U.S. President Donald Trump welcomed Poland's president, a fellow traveller, to the United States Tuesday, saying, "Last summer, I had the privilege to . . . address the people of Poland about our shared commitment to defending our heritage and our civilization."
It was carefully coded, like Make America Great Again, but the intent was: we are in a war of our civilization against others unlike us, so let us defend together.
The leader of Germany's hard-right AfD party has attacked a dance piece by "local youths and young Syrian refugees" as "amateurish multiculturalism" aiming "to break down the difference between ourselves and the Other." It means a "break with your national culture." Steve Bannon, the high-end version of Trump, gets teary recalling how "our forefathers" defeated Islam at the gates of Vienna in 1683 or Tours in 742 (!) as if he was there.
This takes xenophobia a step beyond the fear of losing your job to Mexican rapists and murderers (or in the U.K. version, the "Polish plumber" -- ironic, wot?). It's about selfhood and identity: Us versus Them.
But it also exposes the incoherence of the civilizations/heritage argument. The best rebuttal to the existence of identifiable if not quite monolithic civilizations is Trump himself. Behold him! It's as if the parts came together in a blizzard. Nothing fits properly and the separate bits contradict each other endlessly. He's culturally incoherent. The last thing you think of is: here is the culmination of an admirable thing called Western civilization. What heritage? The deepest need of the movement to defend it is never to define it clearly.
We owe the late Edward Said for making this argument best and earliest when he challenged stereotypes of the Orient and "Arab world" as fabrications built by Europeans to help them conquer those regions -- then challenging, by rebound, the notion of Western civilization itself. Of course there are human groupings, but they're a huge, intersecting mishmash, hybrids and mongrels all.
It's rough for many of us who grew up with these notions and took courses in Western Civ. One of my intellectual heroes, Harold Innis, spoke often about threats (mainly internal) to Western civilization. But he also had moments of doubt. ("It is perhaps a unique characteristic of civilization that each believes in its uniqueness and superiority. . . Indeed this may be the meaning of culture.")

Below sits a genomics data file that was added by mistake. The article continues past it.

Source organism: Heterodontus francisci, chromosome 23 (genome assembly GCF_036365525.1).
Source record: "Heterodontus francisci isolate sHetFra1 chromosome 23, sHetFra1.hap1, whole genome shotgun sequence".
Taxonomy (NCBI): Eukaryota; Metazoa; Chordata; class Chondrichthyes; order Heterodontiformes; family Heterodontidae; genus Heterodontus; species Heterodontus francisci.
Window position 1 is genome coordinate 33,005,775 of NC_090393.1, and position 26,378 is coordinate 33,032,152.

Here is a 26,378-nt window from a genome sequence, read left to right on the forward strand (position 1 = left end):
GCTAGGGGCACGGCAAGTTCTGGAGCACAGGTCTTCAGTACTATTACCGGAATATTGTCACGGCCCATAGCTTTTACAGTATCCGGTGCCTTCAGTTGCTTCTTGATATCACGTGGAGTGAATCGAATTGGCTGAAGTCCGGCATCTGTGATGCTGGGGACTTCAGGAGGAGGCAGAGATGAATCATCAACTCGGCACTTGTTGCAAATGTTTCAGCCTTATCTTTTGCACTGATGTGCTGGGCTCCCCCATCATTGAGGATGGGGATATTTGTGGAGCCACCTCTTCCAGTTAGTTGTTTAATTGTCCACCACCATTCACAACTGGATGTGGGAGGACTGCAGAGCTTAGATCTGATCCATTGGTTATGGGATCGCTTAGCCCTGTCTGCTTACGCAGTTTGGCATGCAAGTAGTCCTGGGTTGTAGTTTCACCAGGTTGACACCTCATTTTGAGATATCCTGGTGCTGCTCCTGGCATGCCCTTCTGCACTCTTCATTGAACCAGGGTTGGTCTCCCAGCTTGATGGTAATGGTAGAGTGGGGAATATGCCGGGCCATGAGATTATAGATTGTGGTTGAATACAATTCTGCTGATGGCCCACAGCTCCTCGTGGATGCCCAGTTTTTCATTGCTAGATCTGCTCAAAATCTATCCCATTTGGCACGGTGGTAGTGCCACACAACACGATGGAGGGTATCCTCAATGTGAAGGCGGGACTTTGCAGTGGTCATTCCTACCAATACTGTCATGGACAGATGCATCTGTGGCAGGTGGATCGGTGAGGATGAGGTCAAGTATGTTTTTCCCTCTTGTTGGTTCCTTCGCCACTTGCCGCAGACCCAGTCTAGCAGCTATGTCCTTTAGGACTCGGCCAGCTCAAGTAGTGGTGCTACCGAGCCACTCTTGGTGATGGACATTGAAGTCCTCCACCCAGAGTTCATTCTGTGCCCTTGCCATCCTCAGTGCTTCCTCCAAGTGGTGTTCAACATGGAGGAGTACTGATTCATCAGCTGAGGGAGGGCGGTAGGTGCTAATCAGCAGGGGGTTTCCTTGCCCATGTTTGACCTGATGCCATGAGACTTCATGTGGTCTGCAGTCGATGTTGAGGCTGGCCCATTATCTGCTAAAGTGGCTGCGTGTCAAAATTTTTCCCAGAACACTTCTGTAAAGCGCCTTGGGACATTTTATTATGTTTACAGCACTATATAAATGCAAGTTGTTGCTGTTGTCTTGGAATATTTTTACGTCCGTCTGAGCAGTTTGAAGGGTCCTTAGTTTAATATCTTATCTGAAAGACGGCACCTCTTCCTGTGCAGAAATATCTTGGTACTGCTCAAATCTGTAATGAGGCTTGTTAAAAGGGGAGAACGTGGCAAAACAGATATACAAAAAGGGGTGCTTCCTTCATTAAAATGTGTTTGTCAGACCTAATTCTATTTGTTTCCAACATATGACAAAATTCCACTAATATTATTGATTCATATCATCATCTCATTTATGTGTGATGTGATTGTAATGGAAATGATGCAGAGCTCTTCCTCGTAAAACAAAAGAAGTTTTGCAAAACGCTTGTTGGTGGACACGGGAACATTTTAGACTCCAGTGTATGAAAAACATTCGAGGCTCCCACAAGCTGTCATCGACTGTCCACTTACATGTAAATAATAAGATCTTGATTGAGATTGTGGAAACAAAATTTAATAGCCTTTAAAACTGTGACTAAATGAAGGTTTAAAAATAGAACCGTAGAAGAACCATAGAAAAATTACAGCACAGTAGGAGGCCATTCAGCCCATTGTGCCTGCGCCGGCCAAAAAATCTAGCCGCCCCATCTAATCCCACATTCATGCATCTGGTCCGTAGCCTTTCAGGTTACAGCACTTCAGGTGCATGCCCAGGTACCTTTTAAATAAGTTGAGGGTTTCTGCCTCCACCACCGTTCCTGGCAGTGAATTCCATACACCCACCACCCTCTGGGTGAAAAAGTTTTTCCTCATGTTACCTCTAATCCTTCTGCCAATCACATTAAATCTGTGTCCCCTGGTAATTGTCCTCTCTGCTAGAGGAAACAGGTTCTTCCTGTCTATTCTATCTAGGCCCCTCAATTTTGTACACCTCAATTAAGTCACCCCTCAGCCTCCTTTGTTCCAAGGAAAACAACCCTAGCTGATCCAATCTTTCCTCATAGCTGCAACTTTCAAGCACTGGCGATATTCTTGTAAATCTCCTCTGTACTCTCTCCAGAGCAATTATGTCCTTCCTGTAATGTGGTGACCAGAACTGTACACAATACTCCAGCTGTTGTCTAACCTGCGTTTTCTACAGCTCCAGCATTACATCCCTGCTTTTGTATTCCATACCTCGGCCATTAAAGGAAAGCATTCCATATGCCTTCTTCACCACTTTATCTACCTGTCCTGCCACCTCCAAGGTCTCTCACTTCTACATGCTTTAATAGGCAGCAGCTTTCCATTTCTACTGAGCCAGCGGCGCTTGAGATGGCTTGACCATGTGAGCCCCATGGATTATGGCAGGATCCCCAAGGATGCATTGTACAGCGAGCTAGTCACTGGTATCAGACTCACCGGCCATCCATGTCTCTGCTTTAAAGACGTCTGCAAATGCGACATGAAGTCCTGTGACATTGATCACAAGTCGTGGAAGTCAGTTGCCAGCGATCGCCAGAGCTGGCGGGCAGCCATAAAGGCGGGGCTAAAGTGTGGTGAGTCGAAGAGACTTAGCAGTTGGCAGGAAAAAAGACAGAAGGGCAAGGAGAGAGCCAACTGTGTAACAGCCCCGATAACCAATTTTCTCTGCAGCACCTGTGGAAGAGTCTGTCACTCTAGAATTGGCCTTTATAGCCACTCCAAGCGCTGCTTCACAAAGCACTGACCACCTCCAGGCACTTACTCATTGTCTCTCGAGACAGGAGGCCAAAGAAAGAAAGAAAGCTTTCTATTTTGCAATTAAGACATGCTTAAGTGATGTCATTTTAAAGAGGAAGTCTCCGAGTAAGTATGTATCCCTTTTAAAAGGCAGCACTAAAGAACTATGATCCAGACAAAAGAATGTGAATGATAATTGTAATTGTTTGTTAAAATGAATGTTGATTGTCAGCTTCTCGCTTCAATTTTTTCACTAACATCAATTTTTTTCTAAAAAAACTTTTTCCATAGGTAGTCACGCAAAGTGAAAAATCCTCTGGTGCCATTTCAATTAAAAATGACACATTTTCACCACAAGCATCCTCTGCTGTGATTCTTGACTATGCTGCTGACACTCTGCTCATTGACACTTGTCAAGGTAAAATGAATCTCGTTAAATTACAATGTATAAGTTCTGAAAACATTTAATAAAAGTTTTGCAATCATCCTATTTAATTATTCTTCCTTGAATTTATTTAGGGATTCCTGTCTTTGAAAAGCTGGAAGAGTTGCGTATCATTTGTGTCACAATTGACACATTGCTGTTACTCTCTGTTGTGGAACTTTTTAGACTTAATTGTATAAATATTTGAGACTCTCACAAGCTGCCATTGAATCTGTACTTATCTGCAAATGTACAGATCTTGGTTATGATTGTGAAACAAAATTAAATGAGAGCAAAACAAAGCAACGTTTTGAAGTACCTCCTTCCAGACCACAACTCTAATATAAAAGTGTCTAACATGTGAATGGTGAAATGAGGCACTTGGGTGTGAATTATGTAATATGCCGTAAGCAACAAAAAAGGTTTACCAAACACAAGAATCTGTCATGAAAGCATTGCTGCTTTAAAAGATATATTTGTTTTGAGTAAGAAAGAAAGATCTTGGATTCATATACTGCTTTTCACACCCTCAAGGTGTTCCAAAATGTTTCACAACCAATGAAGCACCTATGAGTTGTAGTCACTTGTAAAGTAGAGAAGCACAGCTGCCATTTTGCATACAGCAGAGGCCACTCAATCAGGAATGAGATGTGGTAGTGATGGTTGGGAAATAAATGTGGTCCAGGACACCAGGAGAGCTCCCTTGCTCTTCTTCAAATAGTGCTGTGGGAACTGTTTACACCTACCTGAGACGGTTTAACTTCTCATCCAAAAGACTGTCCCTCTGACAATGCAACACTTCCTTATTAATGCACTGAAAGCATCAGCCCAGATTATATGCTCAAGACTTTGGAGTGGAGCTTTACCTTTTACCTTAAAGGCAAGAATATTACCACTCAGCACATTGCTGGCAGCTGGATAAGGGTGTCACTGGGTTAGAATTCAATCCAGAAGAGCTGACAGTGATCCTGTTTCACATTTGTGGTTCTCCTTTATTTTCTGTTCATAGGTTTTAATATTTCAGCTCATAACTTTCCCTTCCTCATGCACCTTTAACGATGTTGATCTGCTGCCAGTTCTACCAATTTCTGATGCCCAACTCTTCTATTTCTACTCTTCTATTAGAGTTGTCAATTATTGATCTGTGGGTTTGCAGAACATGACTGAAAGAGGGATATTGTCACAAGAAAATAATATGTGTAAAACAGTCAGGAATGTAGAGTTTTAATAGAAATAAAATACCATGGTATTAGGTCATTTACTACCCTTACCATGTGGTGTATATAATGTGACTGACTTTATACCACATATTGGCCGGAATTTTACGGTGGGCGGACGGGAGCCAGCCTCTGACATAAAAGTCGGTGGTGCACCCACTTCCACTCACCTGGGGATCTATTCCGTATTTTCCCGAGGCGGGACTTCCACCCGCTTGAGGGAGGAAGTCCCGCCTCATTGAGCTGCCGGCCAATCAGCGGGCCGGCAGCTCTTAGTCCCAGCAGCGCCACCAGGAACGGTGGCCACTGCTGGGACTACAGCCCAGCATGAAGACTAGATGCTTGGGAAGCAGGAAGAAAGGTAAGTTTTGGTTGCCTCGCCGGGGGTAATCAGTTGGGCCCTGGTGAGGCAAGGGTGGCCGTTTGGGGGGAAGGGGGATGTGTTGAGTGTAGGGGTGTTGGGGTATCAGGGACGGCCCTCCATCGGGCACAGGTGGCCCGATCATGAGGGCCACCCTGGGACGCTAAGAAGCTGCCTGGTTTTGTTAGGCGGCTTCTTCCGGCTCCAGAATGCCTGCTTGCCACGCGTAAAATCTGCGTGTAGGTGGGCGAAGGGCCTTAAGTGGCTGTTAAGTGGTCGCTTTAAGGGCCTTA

Why the recent resort to the war of civs argument, versus the tried-and-true, they're-coming-for-your-job line? The latter may not be working well. A Pew poll last week showed 74 per cent Canadian support for welcoming refugees. I know refugees aren't the same as immigrants but most people don't draw a strong line, and they may be right. Why would anyone leave home, where they're at ease, speak the language etc., if they didn't feel a need to get out?
Pew found majority support even in Germany, Italy and the U.S., where hostility was strongest two years ago. Those populations are starting to grasp the economic need for outsiders. Trump's racist response is to call for Norwegian, not Arab, immigrants -- a sure sign of his logical western inheritance.
Is Canada welcoming because we have a weak "national culture?" It doesn't hurt. I often ask students about their notions of Cancult. The main response is multiculturalism. I used to feel scorn for this as a weak basis for a national identity, but they don't back down. They're also unembarrassed by Tim Hortons (owned by Brazilians) or hockey as Cancult keystones. Maybe they're just ahead of the curve and don't plan to pass through the uglier phases of nationalism.
Quebec is where atavistic, race-tinged nationalism had its firmest Canadian grip. In its current election, the recently formed Coalition Avenir Québec party once looked unbeatable, based on Trumpian signals about the danger of Others. The main competing parties scrambled to concur. But, as the campaign unfolded, the CAQ faltered and the Liberals, especially, blushingly backtracked. Meanwhile, the overtly left, principled Québec Solidaire, has doubled its vote.
In the first English-language TV election debate ever (also a sign, n'est-ce pas?), the three male party leaders tried to yell over each other while QS leader Manon Massé said nothing and rolled her eyes. The camera loved it. TV debates are so fine.
Image: Coastal Elite/Flickr
This article originally appeared in The Toronto Star.
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